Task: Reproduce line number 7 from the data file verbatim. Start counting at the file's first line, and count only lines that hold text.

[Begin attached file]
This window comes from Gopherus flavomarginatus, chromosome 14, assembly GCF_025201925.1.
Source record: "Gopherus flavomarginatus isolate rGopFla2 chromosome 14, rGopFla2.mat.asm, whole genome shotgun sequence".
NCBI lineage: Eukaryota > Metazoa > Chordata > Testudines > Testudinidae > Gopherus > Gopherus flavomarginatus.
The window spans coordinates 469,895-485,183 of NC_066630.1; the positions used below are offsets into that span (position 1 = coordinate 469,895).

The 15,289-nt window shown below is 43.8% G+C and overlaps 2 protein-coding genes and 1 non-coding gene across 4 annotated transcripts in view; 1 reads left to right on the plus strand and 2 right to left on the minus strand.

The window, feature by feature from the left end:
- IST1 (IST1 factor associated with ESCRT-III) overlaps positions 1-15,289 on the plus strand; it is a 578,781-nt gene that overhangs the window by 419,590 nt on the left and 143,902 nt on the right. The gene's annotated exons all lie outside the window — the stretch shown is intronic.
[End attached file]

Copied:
- IST1 (IST1 factor associated with ESCRT-III) overlaps positions 1-15,289 on the plus strand; it is a 578,781-nt gene that overhangs the window by 419,590 nt on the left and 143,902 nt on the right. The gene's annotated exons all lie outside the window — the stretch shown is intronic.